Porsche Television Commerials: “For Something To Endure”
“For Something To Endure”: A Porsche Television Commerial
The new year, typically, encourages us to reflect back on the recent past, while, concomitantly, attuning ourselves more closely to the immediate future. In other words, it provides us with the perfect opportunity to meditate upon the passage of time.
The above television spot overflows with pseudo-philosophical musing after pseudo-philosophical musing. Take, for instance, the opening passage:
Time is the one of the few things man cannot influence. It gives each of us a beginning and an end, and this makes us question what comes in-between.
There are two distinct arguments that Dr. F proposes. First, he addresses humanity’s impotence as it relates the relentless march of Time. Basically, we all die, and no amount of wishful thinking or daydreaming about time-travel will change that fact. Secondly, he proposes a “carpe diem” outlook, in which our achievements function as the litmus test, as it were, for a life well-lived.
Porsche’s insistence on the “what comes in-between” reminds me of the famous Robert Herrick poem “To the Virgins, to Make Much of Time”:
Gather ye rosebuds while ye may,
Old Time is still a-flying:
And this same flower that smiles to-day
To-morrow will be dying.
The glorious lamp of heaven, the sun,
The higher he ‘s a-getting,
The sooner will his race be run,
And nearer he ‘s to setting.
That age is best which is the first,
When youth and blood are warmer;
But being spent, the worse, and worst
Times still succeed the former.
Then be not coy, but use your time,
And while ye may, go marry:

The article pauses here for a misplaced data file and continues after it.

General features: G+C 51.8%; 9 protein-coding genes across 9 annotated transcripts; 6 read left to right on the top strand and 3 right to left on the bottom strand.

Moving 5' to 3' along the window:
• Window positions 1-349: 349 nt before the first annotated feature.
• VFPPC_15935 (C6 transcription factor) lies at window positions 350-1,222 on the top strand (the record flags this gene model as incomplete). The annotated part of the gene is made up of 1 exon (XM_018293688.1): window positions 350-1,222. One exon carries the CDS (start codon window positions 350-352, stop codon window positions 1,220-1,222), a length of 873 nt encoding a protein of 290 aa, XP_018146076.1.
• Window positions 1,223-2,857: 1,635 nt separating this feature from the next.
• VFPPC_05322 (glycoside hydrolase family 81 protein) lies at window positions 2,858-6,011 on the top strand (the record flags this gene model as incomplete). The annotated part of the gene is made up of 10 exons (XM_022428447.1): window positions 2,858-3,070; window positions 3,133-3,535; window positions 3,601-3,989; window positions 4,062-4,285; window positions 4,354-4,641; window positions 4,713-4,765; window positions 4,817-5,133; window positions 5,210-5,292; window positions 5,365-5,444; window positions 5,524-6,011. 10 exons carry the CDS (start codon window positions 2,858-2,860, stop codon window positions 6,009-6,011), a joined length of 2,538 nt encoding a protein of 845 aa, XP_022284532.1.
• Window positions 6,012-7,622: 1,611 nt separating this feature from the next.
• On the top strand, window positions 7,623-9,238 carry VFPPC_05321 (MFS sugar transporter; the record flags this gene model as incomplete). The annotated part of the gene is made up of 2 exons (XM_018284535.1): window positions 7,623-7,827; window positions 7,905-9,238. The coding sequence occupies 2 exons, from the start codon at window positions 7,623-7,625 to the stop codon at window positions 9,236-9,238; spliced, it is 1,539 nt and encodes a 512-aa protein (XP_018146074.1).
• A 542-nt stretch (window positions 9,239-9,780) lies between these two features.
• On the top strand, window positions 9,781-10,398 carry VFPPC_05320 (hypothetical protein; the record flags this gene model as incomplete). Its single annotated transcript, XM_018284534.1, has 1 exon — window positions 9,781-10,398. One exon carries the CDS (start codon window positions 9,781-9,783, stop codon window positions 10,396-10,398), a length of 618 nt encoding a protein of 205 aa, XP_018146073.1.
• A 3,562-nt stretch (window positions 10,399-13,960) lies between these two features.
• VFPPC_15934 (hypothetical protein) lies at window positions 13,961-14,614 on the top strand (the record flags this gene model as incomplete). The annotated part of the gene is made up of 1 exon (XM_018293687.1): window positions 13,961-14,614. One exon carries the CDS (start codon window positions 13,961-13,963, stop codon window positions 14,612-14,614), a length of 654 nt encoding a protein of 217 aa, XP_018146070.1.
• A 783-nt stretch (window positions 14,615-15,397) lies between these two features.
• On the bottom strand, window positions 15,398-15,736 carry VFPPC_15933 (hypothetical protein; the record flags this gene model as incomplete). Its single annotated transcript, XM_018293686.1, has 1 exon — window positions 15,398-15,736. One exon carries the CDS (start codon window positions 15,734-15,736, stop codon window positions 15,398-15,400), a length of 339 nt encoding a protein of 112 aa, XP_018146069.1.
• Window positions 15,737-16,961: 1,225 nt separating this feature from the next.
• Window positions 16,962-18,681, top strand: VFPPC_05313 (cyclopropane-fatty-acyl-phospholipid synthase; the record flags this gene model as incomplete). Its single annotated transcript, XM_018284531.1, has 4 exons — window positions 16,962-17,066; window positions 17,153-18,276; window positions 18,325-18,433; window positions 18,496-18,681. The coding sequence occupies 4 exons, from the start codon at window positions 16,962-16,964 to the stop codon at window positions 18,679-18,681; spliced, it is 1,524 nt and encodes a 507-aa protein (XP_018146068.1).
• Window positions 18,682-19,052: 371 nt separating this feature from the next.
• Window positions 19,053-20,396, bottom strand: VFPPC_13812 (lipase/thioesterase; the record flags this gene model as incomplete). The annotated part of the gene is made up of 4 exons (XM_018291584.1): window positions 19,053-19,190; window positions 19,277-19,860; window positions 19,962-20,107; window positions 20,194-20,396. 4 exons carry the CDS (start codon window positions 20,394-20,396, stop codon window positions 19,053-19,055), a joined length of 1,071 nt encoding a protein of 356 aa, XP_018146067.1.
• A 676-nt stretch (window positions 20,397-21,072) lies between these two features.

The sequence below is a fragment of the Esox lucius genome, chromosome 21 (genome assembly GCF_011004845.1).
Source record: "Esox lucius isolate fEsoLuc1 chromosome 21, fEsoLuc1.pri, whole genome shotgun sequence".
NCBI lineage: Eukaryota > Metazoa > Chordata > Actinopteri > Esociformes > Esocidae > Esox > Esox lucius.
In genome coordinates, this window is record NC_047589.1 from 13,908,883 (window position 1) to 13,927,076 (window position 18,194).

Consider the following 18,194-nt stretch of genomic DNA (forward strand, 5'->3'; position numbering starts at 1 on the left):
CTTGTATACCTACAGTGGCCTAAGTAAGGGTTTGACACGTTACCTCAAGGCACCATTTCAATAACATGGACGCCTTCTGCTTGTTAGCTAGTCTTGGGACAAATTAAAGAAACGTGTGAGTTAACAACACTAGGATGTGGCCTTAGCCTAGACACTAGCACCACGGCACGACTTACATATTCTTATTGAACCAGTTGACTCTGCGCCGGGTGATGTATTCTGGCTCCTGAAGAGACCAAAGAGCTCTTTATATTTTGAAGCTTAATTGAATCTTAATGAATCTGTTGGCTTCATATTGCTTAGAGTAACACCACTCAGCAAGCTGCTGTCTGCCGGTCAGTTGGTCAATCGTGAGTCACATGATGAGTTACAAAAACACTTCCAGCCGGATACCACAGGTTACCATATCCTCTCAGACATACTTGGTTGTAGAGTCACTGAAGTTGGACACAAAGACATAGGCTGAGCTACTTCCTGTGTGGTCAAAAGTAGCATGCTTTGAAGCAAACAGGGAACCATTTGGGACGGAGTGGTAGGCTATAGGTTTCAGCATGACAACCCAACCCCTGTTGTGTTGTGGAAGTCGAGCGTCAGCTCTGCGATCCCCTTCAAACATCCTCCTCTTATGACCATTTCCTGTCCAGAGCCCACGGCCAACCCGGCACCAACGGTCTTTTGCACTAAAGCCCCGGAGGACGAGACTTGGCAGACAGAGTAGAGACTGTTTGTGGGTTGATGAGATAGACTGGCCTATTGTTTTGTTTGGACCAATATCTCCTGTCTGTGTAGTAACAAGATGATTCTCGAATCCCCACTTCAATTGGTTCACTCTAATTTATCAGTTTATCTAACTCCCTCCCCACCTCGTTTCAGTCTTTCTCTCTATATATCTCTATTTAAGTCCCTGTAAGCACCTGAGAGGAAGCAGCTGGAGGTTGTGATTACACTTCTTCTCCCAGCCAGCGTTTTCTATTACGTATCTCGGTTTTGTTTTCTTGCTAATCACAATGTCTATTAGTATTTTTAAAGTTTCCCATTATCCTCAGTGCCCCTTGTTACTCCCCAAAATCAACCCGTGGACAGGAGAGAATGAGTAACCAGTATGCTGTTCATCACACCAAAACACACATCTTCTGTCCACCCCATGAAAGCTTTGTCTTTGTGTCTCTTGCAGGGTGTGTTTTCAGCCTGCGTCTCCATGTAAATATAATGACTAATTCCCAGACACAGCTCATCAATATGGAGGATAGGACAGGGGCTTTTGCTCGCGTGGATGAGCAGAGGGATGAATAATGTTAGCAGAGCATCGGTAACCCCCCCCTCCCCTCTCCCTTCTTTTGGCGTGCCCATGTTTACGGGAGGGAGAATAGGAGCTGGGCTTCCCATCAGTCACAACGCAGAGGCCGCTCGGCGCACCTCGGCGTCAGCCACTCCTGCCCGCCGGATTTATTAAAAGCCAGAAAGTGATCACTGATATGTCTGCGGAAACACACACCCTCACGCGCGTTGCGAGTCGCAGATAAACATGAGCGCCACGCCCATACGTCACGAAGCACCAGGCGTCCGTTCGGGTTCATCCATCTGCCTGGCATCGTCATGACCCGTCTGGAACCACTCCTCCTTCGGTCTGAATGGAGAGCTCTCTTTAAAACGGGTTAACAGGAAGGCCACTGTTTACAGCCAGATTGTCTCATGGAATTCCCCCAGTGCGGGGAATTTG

For having lost but once your prime,
You may for ever tarry.
While Porsche and Herrick both champion the “now” or the “what comes in-between,” their differences should be obvious: the businessman wanted to build the best car on earth, and the poet wanted virgins to start putting out. The big question, then, is what do you want to do with your Now, your “what comes in-between,” your 2016?
After Porsche’s meditation on time, he offers another insight about the longevity of a material/aesthetic object; one quote that the resonates with me is:
For something to endure, it must be unique; yet so universal, anyone can appreciate it.
In this passage, Porsche outlines what the creation of a “timeless” artifact requires: the fusing of the universal and the unique. No doubt, he believes that his automotive design/brand accomplishes this feat and will grant him “immortality,” so to speak.
But, similar to his claims of “carpe diem,” the universal-unique paradox is well trod territory for poets. In fact, yoking together these disparate agendas is the purpose of lyric poetry. In his expansive monograph The Idea of Lyric, scholar W.R. Johnson defines lyric poetry as an:
I-You poem, in which the poet addresses or pretends to address his thoughts and feelings to another person [with] universal emotions in a specific context.
Stated differently, the lyric poem (and, thus, poet) creates his individualized “story” that’s “compressed, [and] stylized,” but focused on “’sharing [his] emotions” in a manner in which a broad audience can empathize. Whether you call it the univerisal-unique or the general-specific, this paradox attempts to access a collective spirit, desire, or longing with the particular emotions, whims, or visions of a singular person.
While, perhaps, comparing Porsche and poetry may appear, at first blush, to be a bit ridiculous, the connections between the two are not frivolous. Both take common materials (metal, plastic, carbon fiber, and words) in order to produce an object (car and sentences) that becomes both beautiful and unnecessary (Porsche and poem) through an intense and heart-felt investment in aesthetics with the goal of creating something that approximates The Eternal.
Anyway, I hope your New Year has begun well, you’ve been able to reflect upon the previous year, and you’ve envisioned a new calendar year that brings you closer to immortality (or, at least, some good times).
If you’re less interested in creating aesthetic objects that strive for immortality and more interested in buying them, stop by Prestige Imports at 9201 West Colfax Avenue to check out our full inventory of Porsche and Audi brand vehicles. You can also schedule an appointment with someone in our Sales Department by calling (833) 825-5423.